Crohn’s disease (CD) is a relapsing inflammatory bowel disease that results from a complex interplay between host genetic factors and endogenous microbial communities. Host factors and environmental factors may have effects on the microbiota and possibly initiate inflammation, but then gut dysbiosis may play a role in maintaining this cycle of inflammation.
While the vast majority of studies have focused on the gut bacterial microbiota (bacteriome), little attention has been paid to the fungal community (mycobiome).
A recent study, led by Prof. Mahmoud A. Ghannoum from the Centre for Medical Mycology at the Case Western Reserve University in Cleveland, Ohio, USA, has identified new specific interkingdom bacteria and fungi interactions that may be key players in Crohn’s disease.
The researchers assessed the bacteriome and mycobiome of patients with CD and their nondiseased first-degree relatives in 9 families in northern France and Belgium and in 4 healthy control families living in the same geographic area. Specifically, they analysed faecal samples of 20 Crohn’s and 28 Crohn’s-free individuals from the 9 families and of 21 Crohn’s-free individuals from the 4 unrelated families.
Microbial interactions leading to dysbiosis in CD have been characterized. In this study, abundance of potentially pathogenic bacteria was increased while beneficial bacteria were decreased in CD patients, which agree with past results. There was an increase in the abundance of potentially pathogenic bacterial species like Escherichia coli, Serratia marcescens, and Ruminococcus gnavus in CD patients. In contrast, the abundance of Faecalibacterium prausnitzii was reduced in CD. Regarding the mycobiome, the abundance of the non-pathogenic yeast Saccharomyces cerevisiae tended to decrease in CD patients, while Candida tropicalis abundance was significantly increased and positively correlated with levels of anti-Saccharomyces cerevisiae antibodies, which are a known CD biomarker reportedly generated by Candida.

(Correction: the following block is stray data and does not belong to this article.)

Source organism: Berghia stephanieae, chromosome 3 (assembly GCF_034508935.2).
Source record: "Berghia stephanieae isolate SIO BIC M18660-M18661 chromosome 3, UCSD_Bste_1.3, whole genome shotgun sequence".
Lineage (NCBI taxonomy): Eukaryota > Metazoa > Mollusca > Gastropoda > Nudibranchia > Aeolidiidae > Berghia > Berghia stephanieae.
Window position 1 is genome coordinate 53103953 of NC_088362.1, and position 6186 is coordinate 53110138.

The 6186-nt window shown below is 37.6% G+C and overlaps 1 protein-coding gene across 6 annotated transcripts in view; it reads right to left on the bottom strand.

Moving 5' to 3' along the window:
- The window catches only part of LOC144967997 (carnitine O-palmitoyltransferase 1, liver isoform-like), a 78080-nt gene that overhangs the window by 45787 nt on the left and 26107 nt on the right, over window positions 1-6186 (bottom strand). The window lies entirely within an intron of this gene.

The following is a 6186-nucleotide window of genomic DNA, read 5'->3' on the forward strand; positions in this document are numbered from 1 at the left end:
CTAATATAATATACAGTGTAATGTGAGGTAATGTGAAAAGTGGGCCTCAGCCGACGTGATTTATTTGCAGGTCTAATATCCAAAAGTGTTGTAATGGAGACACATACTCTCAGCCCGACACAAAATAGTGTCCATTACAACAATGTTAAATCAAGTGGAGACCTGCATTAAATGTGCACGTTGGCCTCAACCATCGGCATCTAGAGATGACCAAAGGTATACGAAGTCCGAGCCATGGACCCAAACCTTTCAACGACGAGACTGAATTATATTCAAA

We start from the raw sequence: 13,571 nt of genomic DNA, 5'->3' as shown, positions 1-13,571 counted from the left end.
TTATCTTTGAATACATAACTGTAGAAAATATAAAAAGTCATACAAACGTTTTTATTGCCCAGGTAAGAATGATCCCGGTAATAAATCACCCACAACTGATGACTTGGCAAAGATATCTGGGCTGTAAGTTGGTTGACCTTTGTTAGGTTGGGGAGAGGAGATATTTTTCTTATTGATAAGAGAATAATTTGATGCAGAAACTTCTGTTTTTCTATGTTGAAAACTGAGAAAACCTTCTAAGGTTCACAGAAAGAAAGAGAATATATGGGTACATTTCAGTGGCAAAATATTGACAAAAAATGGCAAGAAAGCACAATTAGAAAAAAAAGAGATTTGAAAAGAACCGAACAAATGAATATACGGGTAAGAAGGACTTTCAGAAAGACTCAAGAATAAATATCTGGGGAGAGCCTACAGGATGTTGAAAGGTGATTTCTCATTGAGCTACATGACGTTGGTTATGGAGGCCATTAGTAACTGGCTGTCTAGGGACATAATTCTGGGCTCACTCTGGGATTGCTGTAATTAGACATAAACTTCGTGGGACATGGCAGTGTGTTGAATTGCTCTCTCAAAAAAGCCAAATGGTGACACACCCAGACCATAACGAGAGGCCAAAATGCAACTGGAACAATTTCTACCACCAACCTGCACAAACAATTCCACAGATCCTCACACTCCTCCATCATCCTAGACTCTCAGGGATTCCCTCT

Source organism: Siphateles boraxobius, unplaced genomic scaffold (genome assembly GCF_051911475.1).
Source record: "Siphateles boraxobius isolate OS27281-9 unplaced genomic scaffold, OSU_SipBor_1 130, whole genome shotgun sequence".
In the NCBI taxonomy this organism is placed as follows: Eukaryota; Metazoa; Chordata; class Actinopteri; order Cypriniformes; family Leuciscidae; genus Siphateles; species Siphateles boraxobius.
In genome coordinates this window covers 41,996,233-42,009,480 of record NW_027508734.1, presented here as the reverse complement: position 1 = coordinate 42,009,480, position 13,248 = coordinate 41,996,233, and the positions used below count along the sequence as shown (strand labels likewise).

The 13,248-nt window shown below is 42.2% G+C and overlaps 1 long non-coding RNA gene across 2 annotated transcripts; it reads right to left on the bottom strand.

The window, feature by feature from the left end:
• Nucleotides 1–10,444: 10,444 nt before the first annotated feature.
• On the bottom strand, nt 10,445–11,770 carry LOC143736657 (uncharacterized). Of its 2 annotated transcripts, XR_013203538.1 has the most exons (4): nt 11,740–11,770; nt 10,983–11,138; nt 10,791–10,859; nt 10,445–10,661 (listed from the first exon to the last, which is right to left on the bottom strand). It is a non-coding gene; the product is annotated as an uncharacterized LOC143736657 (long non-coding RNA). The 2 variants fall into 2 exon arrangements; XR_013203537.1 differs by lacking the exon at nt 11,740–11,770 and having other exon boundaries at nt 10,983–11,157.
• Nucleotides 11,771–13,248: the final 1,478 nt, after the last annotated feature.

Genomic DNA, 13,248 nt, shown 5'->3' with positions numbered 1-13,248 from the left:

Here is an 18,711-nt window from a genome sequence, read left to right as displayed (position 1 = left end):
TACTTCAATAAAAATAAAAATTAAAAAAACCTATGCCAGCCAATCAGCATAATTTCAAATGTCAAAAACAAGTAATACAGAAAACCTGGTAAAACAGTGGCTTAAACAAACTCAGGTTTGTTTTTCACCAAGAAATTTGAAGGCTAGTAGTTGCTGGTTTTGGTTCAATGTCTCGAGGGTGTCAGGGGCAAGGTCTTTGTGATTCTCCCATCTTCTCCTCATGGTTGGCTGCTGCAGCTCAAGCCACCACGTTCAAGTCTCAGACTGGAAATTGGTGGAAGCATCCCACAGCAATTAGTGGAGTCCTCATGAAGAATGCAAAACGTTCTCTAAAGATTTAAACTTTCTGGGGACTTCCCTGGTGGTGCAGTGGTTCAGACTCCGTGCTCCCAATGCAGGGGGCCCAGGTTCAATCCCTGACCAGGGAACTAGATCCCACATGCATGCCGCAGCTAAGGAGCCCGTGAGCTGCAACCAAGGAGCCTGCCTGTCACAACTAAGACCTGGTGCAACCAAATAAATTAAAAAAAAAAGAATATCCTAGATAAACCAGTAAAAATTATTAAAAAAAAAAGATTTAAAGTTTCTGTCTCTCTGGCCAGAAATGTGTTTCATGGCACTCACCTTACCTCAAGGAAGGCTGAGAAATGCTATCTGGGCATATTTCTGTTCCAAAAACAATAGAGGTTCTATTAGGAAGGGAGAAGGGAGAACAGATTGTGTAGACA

The abundance of C. tropicalis was positively correlated with S. marcescens and E. coli, suggesting that these organisms interact in the gut. To validate these correlations, the researchers explored these interactions through in vitro biofilm formation and observed that the three organisms worked together to produce a biofilm in which S. marcescens cells interacted with both C. tropicalis and E. coli through fimbriae produced by S. marcescens cells.
On the whole, these results show that interactions between the gut bacteriome and mycobiome are closely associated with CD. The three organisms C. tropicalis, S. marescens and E. coli were highly correlated in individuals with CD and may be key determinants of CD development.
Hoarau G, Mukherjee PK, Gower-Rousseau C, et al. Bacteriome and mycobiome interactions underscore microbial dysbiosis in familiar Crohn’s disease. mBio. 2016; 7(5):e01250-16. doi: 10.1128/mBio.01250-16.
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